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Thread: First aluminum welds- nothing to write home about

  1. #1
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    Default First aluminum welds- nothing to write home about

    I thought I'd try the "pad" that Jody recommends, but it quickly became clear that I need to RTFM some more (and get more practice). Eventually I got around to some lap joints. What is the cause of the sooty looking coating on lap #3 at the bottom of the photo?

    For the lap joints I scored a piece of 1/8" x 3" flat and broke off 1 x 3 pieces (roughly). The surfaces you see are all the underside of another weld, and all those pieces went from "shiny" aluminum to the brown discoloration. Is that overheating the base material? Controlling heat was a problem. The puddle would turn from fluid to ropy, and I was trying to recognize a pattern for what was causing it.
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    DaveO
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  2. #2

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    Skip the joints until you can push a puddle and do some bead on plate welds.

    The black soot is likely caused by you touching the tungsten to the aluminum puddle.

    Did you clean the metal before starting to weld? It doesn't really look like you did. Try starting off with a flap wheel or other abrasive disc cleaning on the aluminum.
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  3. #3

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    What settings on the machine, what tungsten and argon flow?

    Was the ground clamp clamped to the workpiece?



    Once you get better, you can get away without cleaning the material as much and with more out of position and unusual joints.
    Everlast 200DX
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    Any day on a motorcycle like this that ends just needing parts and labor is a good day.
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  4. #4
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    Argh, I thought shiny aluminum like that was clean "automatically". I wiped it down with acetone and the rag turned black, and I thought that was enough- too funny.

    3/32" 2% lanth, 15 lph, 1/4" stickout, and I was adjusting weld amps looking for a sweet spot. I clamped the ground directly to that tread plate, and the lap joints laid on top of that plate. Thanks for your info- lots more study and practice for me.
    DaveO
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  5. #5

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    Try cleaning it first (abrasive)

    Also, you may find better results with something closer to 6-8lph on the argon flow.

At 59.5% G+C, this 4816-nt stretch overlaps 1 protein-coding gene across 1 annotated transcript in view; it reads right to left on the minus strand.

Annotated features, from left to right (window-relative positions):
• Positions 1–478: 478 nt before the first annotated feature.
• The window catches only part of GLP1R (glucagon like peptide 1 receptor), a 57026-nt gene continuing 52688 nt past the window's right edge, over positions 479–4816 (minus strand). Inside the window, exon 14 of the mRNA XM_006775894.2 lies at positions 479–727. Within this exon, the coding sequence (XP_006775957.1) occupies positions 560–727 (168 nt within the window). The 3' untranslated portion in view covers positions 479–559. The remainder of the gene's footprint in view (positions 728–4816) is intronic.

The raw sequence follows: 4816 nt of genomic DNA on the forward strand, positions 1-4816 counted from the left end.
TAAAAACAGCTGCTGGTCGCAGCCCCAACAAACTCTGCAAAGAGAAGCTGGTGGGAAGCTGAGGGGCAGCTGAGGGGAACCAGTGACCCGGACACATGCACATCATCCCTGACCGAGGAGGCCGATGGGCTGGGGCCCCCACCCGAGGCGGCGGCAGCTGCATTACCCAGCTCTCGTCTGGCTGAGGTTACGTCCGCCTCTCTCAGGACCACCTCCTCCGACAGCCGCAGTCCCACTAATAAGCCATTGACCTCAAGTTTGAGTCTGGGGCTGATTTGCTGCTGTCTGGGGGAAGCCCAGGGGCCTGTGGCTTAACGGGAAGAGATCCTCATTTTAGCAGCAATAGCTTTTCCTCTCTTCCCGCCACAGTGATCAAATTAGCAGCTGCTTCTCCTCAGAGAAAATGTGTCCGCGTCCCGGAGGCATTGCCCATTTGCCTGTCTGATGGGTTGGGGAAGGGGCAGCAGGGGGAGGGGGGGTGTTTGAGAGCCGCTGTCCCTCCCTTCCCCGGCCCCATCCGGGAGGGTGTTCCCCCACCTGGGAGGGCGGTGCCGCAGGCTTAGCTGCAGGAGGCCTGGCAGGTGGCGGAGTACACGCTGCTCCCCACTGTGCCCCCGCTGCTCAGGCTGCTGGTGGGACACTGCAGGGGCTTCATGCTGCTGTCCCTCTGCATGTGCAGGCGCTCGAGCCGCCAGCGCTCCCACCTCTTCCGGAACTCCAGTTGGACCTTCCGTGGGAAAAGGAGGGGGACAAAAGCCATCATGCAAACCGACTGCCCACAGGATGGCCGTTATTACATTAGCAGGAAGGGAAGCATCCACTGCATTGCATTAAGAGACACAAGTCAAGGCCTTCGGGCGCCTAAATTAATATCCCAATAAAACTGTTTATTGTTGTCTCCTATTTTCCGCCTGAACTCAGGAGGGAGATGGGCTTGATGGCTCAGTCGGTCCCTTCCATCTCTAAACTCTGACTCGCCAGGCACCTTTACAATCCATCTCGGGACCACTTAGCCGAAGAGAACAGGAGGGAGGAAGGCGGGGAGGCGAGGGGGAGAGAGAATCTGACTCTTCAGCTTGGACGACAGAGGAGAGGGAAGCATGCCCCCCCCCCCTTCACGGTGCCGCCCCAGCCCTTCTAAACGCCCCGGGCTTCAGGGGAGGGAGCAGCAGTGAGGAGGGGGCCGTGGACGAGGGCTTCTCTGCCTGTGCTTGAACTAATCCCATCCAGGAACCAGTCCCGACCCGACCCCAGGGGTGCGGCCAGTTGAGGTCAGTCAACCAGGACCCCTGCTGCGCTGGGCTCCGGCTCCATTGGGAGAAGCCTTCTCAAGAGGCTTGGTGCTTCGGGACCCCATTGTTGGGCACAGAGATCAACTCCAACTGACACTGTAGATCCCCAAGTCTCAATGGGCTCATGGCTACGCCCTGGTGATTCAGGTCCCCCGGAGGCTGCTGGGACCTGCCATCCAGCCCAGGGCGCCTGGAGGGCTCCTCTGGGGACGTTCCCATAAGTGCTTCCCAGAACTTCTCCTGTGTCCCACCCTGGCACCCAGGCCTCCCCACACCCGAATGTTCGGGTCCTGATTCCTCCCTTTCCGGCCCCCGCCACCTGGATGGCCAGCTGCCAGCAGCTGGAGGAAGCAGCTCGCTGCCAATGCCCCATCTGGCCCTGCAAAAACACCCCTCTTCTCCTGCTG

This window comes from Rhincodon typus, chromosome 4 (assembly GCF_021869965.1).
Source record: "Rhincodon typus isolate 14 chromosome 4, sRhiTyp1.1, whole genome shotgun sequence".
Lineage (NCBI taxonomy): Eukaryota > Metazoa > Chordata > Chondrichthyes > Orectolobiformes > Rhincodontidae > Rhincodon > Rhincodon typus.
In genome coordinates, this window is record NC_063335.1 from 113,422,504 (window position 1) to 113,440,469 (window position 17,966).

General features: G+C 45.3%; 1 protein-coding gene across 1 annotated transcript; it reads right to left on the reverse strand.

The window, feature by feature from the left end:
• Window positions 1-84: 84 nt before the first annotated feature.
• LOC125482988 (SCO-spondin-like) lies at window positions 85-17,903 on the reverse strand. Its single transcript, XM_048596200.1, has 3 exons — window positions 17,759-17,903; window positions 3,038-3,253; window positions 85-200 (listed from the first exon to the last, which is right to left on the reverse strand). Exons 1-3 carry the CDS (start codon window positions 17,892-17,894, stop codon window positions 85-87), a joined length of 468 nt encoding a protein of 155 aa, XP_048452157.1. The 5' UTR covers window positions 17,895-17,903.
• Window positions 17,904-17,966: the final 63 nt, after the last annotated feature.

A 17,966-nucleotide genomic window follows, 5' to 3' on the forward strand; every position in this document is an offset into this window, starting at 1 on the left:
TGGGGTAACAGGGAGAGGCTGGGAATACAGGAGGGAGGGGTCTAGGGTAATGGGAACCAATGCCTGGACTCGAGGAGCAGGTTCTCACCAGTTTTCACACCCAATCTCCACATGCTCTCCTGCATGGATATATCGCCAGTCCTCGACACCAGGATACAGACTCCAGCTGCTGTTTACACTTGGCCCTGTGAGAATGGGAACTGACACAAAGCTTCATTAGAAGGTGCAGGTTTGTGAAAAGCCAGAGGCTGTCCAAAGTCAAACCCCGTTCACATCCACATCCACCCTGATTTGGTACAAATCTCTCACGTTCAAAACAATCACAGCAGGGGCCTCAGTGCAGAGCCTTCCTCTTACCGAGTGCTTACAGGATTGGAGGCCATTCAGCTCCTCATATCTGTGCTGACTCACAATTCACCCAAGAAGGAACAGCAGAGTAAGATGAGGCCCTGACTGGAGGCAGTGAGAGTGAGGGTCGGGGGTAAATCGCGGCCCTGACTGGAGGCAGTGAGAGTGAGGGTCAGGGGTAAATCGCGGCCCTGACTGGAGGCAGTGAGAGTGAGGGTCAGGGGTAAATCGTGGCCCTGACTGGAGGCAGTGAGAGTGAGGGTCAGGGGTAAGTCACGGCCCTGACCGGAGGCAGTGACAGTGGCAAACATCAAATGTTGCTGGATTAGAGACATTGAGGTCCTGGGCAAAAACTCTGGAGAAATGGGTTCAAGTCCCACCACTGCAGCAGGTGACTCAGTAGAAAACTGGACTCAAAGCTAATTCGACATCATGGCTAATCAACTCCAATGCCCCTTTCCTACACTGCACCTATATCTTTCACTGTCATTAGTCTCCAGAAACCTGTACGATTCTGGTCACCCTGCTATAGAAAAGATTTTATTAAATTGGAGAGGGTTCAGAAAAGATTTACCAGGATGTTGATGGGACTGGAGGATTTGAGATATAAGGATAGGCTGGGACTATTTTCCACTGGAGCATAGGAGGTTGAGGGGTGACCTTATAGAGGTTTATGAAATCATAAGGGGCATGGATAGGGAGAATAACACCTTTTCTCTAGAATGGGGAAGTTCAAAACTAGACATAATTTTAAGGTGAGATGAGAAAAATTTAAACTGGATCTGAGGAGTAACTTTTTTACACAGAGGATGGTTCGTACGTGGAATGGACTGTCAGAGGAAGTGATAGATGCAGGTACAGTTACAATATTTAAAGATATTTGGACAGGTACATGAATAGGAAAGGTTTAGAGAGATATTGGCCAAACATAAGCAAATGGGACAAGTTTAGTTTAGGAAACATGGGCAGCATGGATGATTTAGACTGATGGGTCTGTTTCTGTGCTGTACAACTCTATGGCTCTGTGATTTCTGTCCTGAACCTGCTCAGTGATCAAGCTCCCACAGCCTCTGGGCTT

The regulator that comes with the welders (mine at least) is kind of crappy and the pressure regulation is poor. I usually tap the pedal to get the high pressure burst out of the way just before starting to weld. Probably not an issue for what you are doing.

    When you use filler, try to keep it inside the shielding area as well, otherwise it can start to oxidize.
    Everlast 200DX
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    Any day on a motorcycle like this that ends just needing parts and labor is a good day.
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  6. #6
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    Gotcha, thanks. I'm annoyed that I dipped the tungsten so frequently.
    DaveO
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  7. #7
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    If you do tip the tungsten, resist the urge to just keep going. Stop and swap tungstens or grid off the aluminum coating on the one you dipped. It will make a big difference. Also grind or brush off the area of the plate where it went poof, and remove all the black soot, or just move to a fresh area. Cleaning action will break up oxides, but not much more. If it doesn't look clean, it isn't. Aluminum and stainless both have to be squeaky clean to get great welds. Do the grind/brush, then the wipe down with acetone. Also if your rods have been sitting around give them a wipe, too. If the rag comes back dirty, do again until it doesn't. Aluminum oxidizes up instantly after you grind it. The cleaning action will take care of that, but anything more, you have to remove before you start.

    Any idea of what your amperage was? Use a larger cup than you do for steel, and I would back down the flow like Sportbike said. A #8 will need about 7 lpm or so, more as you get bigger. I think tapping the pedal is a must or dial in some preflow. Either will do the same thing. You want to hear the argon flow settle down before the arc starts. How long that takes will depend on your setup. Usually just a second or so, but it's a sound thing, you can hear when the blast is gone and the flow is steady.